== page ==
This piece was made using approximately 50 children's rosary beads, sewing thread, epoxy, and hot glue. It is human scale. I wanted to make a piece which would challenge the separation of morality and sexuality. Growing up Catholic, these two things are very much separated. That sort of "Catholic guilt," as it's known, is a very real thing. As a young women, growing up in the Church was quite a struggle for me. This piece goes outside of the boundaries that were set up for me by ideological tradition. It is not meant to be offensive. The piece simply twines together two beautiful human aspects of life: morality and sexuality.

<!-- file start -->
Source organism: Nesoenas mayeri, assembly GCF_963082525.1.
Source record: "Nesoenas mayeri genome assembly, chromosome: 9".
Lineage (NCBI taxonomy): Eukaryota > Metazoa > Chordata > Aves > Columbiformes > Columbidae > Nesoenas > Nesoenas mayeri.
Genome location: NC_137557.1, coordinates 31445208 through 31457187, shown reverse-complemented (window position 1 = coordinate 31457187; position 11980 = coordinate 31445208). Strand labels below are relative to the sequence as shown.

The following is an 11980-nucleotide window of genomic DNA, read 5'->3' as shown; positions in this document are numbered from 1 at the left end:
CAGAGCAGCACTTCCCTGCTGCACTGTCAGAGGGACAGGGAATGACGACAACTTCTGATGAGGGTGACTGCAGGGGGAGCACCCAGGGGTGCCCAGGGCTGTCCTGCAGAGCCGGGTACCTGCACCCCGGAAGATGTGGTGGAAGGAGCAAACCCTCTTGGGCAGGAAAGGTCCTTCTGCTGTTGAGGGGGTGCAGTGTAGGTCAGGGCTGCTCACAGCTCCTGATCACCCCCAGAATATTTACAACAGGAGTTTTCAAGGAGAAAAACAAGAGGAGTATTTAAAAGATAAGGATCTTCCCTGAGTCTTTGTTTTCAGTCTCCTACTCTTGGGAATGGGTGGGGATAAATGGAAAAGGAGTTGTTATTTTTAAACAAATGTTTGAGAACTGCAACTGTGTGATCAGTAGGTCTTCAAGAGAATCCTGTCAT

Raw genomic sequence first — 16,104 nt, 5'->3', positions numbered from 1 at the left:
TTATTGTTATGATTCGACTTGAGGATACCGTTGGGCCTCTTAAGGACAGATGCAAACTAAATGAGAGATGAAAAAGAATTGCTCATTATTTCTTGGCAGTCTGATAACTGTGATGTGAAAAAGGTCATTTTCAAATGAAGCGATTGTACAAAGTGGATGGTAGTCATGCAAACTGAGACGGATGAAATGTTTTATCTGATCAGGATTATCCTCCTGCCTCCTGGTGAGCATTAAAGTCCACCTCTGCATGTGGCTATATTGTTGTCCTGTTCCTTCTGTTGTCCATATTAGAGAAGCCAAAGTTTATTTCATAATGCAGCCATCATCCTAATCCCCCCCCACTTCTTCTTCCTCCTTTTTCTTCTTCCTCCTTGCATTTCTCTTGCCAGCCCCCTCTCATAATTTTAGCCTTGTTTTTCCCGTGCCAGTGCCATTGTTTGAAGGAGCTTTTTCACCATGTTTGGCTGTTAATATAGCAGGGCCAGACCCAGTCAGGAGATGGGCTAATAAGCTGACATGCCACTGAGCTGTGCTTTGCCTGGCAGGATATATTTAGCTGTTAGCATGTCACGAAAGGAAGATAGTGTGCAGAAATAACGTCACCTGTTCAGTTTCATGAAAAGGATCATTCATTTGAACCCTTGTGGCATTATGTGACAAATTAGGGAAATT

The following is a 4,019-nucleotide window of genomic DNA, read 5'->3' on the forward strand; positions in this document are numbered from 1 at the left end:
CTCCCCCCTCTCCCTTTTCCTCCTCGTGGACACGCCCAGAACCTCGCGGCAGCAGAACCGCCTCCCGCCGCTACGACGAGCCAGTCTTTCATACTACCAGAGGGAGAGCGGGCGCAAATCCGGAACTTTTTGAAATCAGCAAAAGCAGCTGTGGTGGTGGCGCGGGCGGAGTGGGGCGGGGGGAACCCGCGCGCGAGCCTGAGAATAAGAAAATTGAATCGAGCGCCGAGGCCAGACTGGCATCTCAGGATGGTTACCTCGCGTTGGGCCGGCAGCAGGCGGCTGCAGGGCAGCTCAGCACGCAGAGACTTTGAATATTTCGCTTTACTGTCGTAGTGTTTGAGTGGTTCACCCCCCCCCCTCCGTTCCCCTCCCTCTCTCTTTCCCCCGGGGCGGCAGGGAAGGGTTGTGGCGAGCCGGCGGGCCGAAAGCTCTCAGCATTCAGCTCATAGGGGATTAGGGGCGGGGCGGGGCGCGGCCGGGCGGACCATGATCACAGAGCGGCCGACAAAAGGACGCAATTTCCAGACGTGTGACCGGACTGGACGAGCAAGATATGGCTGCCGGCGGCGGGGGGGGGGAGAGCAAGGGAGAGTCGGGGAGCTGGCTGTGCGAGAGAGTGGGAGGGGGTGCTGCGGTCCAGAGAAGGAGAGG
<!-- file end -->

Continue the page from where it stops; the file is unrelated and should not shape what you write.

My art is derived mainly from personal experience and explores the relationship between imagery and emotion. For example, Rosary Tunic and Skirt stems from my experience as a Catholic woman, trying to understand the Churchs take on female sexuality. While in one sense, the piece is rebellious, even blasphemous (the idea of using Rosaries for a piece of clothing, especially a revealing one), in another sense it is beautiful, intertwining faith and femininity. Growing up with OCD and depression, I have led a very emotionally extreme life. For this reason, I like to include a certain level of intensity in all of my works, whether through line quality, rich color, repetition, or otherwise. In my Smoke Series, the line work begins smooth In Plume, and starts to vary and intensify more in Genesis. The series culminates with violent, agitated lines in Up and Down, signifying a chaotic resolve. Pieces such as Rosary Tunic and Skirt also evoke a sense of intensity, agitation, and even obsession, evident through repetition. I do not have a specific method for my artwork; however, in most of my pieces, Ive found some way to derive order from chaos, or vice versa. Every piece I begin is an experiment and an adventure; I usually dont know what the finished piece will look like until Im quite close to the end! Ultimately, art is a tangible way for me to understand and express the intangible.